Guest blog post: A view on cinema subtitling technology

I received the following comments from a UK-based reader which they requested be published on this blog anonymously. It concerns subtitling and captioning technology that is currently already in use in cinemas in countries outside the UK. To be clear, there currently is no official word as to whether these personal technology solutions will be integrated into UK cinemas. I am hopeful that the CEA will publish results of the trials carried out in March very soon. For now here is the feedback I received on this topic. What are your thoughts?

I would like to argue whether personal subtitling devices in cinema is better than nothing and convenient so one can go to the cinema at anytime without disturbing others, but is this the only solution?

I feel in this case, deaf people are being treated as a second class citizen, make do with second best access provisions to please the majority without gathering real evidence. Even though the feedback have been negative in other countries but yet the cinema industry still pushes ahead for personal subtitling devices despite the protest/resistance from many deaf people who insists that on-screen subtitles is the only and best way forward.

A friend of mine was there at the event where people tried out one device while watching a film (there were 3 different devices being tested) After watching the film with subtitles glasses for 15mins, my friend developed a headache from switching visions reading the subtitles on the glasses and watching the films. It made me realised that it is very unfair to expect D/deaf, deafened and hard of hearing people have to sacrifice their enjoyment for the benefit of the others. They pay tickets like everyone else. It does feel that the cinema industry is going back to the dark ages and ghettoising deaf people by introducing personal substandard experience for deaf people using personal devices. Also the way the experiment was carried out was rather biased and cleverly controlled.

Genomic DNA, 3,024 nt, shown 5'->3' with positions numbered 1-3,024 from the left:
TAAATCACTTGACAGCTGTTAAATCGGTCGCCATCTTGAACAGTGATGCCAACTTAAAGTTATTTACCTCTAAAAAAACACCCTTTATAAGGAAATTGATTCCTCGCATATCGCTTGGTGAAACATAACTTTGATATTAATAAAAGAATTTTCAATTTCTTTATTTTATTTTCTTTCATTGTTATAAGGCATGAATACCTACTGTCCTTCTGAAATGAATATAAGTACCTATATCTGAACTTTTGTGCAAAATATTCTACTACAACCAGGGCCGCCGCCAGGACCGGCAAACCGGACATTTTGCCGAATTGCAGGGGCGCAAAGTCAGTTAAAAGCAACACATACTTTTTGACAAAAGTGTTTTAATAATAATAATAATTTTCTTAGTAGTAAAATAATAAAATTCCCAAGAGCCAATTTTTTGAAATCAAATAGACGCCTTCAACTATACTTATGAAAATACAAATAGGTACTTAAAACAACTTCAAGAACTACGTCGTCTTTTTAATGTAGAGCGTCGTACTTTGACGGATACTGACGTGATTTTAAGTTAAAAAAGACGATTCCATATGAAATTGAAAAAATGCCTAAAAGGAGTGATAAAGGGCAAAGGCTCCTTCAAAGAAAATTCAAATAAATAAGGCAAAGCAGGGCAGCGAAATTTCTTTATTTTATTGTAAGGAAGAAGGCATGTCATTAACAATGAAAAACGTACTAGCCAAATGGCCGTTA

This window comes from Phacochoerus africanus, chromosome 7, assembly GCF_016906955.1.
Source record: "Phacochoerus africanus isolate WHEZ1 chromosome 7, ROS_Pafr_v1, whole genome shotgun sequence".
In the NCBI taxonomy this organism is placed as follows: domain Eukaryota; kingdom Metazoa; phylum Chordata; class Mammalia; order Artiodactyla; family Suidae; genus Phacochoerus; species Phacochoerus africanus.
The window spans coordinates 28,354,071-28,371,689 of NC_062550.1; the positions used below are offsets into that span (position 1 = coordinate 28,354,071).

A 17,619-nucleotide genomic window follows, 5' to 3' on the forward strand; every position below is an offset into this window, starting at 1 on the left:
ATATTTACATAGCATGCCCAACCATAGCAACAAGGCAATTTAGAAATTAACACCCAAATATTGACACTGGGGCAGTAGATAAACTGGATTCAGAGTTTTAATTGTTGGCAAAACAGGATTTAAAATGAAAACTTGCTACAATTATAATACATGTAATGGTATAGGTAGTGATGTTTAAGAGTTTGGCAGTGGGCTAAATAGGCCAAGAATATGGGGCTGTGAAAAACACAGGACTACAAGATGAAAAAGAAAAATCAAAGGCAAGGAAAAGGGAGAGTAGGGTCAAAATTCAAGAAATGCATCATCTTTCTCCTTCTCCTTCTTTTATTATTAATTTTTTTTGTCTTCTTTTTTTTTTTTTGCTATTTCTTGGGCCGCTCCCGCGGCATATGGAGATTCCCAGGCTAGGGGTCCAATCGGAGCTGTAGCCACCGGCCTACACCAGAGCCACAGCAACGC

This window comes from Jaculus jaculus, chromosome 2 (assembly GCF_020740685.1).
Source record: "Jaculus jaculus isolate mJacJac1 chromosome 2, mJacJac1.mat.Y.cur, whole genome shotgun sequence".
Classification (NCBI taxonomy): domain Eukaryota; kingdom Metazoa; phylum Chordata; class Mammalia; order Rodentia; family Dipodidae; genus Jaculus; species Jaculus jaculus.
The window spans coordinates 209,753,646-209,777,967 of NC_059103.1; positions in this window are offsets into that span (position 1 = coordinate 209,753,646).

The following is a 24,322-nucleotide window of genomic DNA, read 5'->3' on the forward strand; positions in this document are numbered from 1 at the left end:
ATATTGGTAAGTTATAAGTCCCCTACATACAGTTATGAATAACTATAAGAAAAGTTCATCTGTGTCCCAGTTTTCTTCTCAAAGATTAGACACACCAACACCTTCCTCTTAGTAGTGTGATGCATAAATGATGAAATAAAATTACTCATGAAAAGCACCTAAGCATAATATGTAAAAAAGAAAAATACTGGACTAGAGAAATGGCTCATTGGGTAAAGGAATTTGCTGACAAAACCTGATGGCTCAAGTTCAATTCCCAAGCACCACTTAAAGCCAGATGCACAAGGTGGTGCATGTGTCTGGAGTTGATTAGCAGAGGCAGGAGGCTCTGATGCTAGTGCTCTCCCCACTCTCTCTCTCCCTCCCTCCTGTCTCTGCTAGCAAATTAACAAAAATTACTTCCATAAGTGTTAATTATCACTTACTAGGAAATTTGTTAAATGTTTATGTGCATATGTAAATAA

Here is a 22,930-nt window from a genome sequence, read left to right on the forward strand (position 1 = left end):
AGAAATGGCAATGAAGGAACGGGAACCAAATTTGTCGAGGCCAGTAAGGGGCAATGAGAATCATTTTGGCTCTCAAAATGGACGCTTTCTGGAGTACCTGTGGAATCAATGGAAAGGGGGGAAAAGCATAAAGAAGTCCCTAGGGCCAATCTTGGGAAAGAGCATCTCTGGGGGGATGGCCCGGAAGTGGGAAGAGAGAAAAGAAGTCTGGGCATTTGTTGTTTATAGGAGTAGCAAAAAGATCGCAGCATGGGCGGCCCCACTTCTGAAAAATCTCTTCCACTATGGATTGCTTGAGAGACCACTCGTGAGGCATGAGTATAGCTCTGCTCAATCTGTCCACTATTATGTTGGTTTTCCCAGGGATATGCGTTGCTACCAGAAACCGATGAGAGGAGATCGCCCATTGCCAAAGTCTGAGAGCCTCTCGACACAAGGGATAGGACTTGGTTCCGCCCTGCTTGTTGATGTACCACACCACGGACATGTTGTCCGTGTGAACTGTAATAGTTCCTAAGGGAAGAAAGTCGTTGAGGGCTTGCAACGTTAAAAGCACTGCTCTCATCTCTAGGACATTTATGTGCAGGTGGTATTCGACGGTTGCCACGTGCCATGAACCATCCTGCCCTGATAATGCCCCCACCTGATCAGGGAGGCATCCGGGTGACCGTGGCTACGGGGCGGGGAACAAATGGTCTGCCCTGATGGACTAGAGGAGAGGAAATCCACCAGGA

The participants did not get the chance to try all the equipment to give a fairer assessment of which was the best devices and neither the right questions asked, i.e. how much of the film visual elements was missed when reading the subtitles on the personal devices as when my friend left the room due to the headache, they went to another screen where the same film with on-screen subtitles was being played but started 10 mins later than the other screens with different devices and my friend realised how much visual information they were missing when using the personal devices in comparison to on-screen subtitles. And strangely enough, my friend’s headache eased after a few minute of reading the on-screen subtitles.

That made me think, whether there could be another strategy. i.e. have designated screen at a multiplex for subtitled films on. So different films are shown at different times of the day in the week, so the trust is built between the deaf audience and the cinema and the attendance will increase because of the reliability/availability of subtitled screenings.

I don’t see why this can’t work as after all cinemas never complain if there are under 5 hearing people in the cinema when the film is not popular or day time showing. In fact when you come to think about it, have there been any records of complaints from hearing people in relation to subtitles films? Why hasn’t the cinemas tried to screen a film with subtitles so everyone can go and watch it together instead of having two screens of the same film shown at the same time to make it more cost-effective.

I think not enough care and thought has been put into this to change the attitudes. Instead they are spending millions to develop new devices which will also cost millions to install and still leave deaf customers with an unsatisfactory experience. With personal devices, it means that many people who are losing their hearing will still struggle to enjoy cinema experience because it is hidden and you have to be in the know about personal devices to use it whereas on-screen subtitles captures the recent deafened or hard of hearing people and enables them to come to terms with their hearing loss much quicker especially if it is visible and widely accepted.

That is just my two pence worth.